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Can we live with the budget 'sequester'? Yes, but it’s better if we don’t.

Congress has many incentives to prevent the $100 billion 'sequester', the feared 'fiscal cliff' among them. But it’s main drawback is that it’s a blunt tool for a delicate budgetary task.

By Staff writer / November 2, 2012

Jetliners sit on the tarmac at Chicago's O'Hare International Airport in this 2005 photo. Air-traffic control is one of the many government services that could face cuts of roughly 8 percent as a result the 2011 Budget Control Act.

Nam Y. Huh/AP/File

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How bad would it be if the federal government had to suddenly lop $100 billion off its budget next year, with cuts of 8 or 9 percent in just about every discretionary program?

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The question isn't just hypothetical.

This is what is scheduled to occur come January, as a result of the 2011 Budget Control Act – a law designed to nudge Congress toward fiscal responsibility by creating a situation that neither Democrats nor Republicans like.

Sure enough, both sides disparage the idea of "sequestration," as the automatic spending cuts are called. But they haven't yet found a compromise to avoid the event. So either a full-court press by policymakers after Election Day will yield an alternative fiscal plan, or the cuts may happen.

"If you'd asked me three or four months ago, I'd say no chance" that the cuts would take effect, says Rudolph Penner, a former director of the Congressional Budget Office now with the Urban Institute. "I don't say that any more."

The threat has grown more real, even as both sides have sounded dire warnings.

The Obama administration has predicted a "reduction in readiness" for the military, and on the budget's nondefense side, it says "sequestration would undermine investments vital to economic growth, threaten the safety and security of the American people, and cause severe harm to programs that benefit the middle-class, seniors, and children."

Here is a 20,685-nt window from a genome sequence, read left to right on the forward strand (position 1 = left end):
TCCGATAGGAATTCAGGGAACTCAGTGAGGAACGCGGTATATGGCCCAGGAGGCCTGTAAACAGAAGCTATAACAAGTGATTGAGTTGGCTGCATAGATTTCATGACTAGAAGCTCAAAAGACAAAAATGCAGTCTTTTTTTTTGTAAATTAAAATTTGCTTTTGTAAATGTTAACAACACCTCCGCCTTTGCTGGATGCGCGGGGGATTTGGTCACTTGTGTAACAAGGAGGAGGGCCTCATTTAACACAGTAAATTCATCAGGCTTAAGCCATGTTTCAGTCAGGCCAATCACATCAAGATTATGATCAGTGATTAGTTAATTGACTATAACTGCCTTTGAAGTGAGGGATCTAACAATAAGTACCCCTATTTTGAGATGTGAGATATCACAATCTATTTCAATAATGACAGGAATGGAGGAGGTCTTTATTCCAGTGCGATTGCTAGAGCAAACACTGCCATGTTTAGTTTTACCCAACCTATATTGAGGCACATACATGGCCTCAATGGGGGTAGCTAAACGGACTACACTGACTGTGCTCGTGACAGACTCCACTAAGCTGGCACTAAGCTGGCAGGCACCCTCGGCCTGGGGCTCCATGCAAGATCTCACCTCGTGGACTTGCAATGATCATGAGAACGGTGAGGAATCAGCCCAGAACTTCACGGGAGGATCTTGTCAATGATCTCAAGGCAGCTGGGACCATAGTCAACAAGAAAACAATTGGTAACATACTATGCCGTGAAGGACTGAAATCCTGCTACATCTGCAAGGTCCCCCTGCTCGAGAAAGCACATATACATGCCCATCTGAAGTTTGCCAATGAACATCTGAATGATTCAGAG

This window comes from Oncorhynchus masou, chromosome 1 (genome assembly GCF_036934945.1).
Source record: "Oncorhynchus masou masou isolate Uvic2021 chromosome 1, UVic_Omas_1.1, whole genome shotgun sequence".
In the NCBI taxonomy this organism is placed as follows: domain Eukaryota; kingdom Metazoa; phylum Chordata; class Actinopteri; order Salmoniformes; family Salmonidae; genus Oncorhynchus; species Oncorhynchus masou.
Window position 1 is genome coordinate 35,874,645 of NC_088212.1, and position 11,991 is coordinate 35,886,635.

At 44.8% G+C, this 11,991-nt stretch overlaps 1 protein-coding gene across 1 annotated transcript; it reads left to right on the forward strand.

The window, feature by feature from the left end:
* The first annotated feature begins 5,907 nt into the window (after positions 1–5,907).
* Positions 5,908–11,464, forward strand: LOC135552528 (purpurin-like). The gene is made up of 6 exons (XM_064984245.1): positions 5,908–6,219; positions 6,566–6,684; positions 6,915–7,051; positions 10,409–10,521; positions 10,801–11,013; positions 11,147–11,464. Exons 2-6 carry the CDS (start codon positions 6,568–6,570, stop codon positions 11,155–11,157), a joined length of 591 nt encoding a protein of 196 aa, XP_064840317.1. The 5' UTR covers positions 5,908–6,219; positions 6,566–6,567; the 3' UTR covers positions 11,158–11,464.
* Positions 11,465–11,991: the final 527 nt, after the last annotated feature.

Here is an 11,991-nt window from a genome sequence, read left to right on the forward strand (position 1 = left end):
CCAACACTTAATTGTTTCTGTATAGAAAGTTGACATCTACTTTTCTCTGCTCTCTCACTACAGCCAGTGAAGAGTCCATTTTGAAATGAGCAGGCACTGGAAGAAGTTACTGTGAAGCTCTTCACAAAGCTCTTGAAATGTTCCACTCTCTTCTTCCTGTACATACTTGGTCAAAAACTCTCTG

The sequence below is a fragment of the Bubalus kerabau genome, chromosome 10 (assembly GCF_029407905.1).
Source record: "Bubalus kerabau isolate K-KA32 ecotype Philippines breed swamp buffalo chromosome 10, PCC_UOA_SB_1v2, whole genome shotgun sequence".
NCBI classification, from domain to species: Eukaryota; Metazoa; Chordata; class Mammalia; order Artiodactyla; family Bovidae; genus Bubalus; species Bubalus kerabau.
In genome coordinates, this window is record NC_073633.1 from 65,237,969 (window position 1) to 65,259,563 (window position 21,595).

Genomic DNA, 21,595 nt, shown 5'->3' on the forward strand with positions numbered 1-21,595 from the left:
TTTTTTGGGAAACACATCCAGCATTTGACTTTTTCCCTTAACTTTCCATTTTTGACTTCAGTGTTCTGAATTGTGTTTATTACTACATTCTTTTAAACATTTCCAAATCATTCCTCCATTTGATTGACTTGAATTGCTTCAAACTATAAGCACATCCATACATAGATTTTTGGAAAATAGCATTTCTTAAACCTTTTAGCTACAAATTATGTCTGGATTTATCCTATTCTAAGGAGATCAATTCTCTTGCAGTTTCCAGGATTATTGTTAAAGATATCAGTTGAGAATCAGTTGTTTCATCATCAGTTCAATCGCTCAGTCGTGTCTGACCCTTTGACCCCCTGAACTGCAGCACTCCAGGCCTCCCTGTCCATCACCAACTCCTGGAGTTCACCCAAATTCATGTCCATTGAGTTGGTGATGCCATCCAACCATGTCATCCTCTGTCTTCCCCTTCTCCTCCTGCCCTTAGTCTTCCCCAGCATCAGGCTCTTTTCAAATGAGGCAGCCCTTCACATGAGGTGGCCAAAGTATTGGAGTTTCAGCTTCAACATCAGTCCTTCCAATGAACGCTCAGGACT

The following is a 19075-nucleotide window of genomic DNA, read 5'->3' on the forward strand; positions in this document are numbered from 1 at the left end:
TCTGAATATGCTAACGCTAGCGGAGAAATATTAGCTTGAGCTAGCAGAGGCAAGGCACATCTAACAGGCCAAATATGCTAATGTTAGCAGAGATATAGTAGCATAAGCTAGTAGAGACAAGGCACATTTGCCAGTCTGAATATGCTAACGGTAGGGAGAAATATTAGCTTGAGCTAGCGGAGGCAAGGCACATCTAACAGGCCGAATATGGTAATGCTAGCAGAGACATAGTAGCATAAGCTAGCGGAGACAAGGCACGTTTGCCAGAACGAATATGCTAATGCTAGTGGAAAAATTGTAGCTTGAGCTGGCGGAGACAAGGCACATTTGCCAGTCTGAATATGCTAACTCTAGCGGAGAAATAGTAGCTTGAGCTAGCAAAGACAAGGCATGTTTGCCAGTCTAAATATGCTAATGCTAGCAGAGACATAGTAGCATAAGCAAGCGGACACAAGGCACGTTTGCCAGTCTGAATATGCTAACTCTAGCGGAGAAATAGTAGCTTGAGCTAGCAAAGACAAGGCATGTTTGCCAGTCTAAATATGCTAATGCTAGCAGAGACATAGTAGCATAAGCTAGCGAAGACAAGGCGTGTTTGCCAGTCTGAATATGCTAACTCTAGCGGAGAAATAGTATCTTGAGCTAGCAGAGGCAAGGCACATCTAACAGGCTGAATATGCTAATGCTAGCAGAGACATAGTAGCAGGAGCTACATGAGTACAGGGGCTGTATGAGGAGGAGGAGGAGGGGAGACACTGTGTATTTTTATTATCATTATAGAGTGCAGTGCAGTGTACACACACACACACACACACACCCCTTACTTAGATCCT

Conservatives, for their part, have been sounding equally vivid alarms, focused squarely on the defense side of the budget.

"These cuts would leave the U.S. with its smallest Army since World War II, its smallest Navy since World War I, and its smallest Air Force ever – and this at a time when the world is not growing safer but more dangerous every day," policy analysts Emily Goff and Steven Bucci wrote this month in a Heritage Foundation report.

A more nuanced reality

Yes, the threatened cuts are serious, but the reality may be more nuanced than the partisan sound bites suggest.

Before diving into details, it's important to keep some context in mind.

The potential spending cuts are important for two reasons. The first is simple pragmatism: Decision time is coming quickly, and this is an issue that could affect everything from stock market prices to whether government contractors eliminate thousands of jobs.

The second has to do with politics: The debate over the automatic cuts parallels the presidential election duel over fiscal visions between President Obama and Mitt Romney.

Mr. Romney isn't stumping for the sequester, but his approach to federal spending has important parallels to it. Mr. Obama's approach does not.

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